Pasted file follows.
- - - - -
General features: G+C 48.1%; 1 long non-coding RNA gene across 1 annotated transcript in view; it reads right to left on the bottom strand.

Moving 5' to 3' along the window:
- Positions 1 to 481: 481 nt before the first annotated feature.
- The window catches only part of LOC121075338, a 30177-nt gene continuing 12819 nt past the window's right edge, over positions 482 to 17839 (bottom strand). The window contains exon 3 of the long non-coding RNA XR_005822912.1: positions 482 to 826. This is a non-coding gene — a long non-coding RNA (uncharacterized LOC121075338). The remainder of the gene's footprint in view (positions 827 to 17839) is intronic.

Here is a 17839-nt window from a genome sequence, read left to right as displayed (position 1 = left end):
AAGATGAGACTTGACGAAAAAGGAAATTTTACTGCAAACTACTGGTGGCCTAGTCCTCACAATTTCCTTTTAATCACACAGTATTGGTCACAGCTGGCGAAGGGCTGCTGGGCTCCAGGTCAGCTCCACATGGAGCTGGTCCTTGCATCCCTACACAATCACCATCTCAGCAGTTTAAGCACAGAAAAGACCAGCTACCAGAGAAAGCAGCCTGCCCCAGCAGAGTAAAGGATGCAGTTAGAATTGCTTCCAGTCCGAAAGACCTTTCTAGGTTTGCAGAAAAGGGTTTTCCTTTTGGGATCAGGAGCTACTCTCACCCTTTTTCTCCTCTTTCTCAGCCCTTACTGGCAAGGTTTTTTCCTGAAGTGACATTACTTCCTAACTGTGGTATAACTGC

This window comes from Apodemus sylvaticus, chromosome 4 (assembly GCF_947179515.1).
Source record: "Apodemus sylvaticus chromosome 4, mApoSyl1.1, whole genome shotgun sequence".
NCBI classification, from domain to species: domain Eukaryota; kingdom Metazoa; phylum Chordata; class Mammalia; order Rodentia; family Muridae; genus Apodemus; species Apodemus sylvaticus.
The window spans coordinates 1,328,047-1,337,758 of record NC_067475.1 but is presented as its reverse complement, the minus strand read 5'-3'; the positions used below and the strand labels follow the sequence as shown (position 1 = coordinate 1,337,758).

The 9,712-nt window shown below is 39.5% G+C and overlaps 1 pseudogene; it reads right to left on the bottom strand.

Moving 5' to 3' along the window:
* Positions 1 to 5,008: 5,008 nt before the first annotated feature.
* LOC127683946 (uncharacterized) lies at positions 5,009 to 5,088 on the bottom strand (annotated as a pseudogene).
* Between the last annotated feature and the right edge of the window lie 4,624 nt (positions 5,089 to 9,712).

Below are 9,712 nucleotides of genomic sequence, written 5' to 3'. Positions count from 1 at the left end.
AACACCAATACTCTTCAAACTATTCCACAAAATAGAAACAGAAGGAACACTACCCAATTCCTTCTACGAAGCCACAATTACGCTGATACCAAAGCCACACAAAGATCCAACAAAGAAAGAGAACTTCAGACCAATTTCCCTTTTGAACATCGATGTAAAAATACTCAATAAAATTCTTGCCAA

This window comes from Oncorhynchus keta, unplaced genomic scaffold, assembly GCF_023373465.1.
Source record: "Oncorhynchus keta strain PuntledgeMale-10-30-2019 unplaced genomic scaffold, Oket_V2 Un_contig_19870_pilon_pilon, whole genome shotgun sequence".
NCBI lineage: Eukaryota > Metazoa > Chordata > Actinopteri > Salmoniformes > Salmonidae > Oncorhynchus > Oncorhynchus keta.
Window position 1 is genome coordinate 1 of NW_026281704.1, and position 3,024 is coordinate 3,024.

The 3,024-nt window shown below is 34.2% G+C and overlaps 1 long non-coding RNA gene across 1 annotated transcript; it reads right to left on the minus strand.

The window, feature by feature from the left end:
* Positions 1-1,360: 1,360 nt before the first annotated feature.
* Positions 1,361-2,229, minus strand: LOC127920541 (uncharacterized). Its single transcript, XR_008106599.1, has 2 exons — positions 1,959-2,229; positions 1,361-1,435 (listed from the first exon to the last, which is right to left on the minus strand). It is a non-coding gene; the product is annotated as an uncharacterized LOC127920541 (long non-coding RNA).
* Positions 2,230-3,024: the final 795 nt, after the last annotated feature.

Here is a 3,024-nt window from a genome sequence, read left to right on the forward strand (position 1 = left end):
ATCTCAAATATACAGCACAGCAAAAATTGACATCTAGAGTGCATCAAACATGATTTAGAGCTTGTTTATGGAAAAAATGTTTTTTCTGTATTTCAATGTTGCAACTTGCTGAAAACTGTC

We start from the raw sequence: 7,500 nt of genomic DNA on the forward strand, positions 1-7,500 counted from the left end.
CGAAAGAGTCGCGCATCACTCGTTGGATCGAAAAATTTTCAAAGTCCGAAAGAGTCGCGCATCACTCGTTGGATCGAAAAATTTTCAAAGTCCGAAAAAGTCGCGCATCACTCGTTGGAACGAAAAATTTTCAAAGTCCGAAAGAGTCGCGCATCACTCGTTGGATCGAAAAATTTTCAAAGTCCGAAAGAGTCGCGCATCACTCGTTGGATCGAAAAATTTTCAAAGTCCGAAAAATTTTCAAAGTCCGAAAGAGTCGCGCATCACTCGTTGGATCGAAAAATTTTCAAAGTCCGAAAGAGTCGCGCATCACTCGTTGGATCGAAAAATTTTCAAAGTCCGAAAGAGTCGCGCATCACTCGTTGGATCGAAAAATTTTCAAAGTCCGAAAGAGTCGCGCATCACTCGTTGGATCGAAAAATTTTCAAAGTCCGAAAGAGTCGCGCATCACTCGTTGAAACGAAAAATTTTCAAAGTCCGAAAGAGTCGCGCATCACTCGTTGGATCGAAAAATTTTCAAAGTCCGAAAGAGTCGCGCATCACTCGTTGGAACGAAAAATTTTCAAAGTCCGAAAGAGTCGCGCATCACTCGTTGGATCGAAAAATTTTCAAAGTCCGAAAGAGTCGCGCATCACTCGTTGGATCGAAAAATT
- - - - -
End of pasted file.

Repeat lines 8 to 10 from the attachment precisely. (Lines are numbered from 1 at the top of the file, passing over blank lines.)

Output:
Source record: "Apodemus sylvaticus chromosome 4, mApoSyl1.1, whole genome shotgun sequence".
NCBI classification, from domain to species: domain Eukaryota; kingdom Metazoa; phylum Chordata; class Mammalia; order Rodentia; family Muridae; genus Apodemus; species Apodemus sylvaticus.
The window spans coordinates 1,328,047-1,337,758 of record NC_067475.1 but is presented as its reverse complement, the minus strand read 5'-3'; the positions used below and the strand labels follow the sequence as shown (position 1 = coordinate 1,337,758).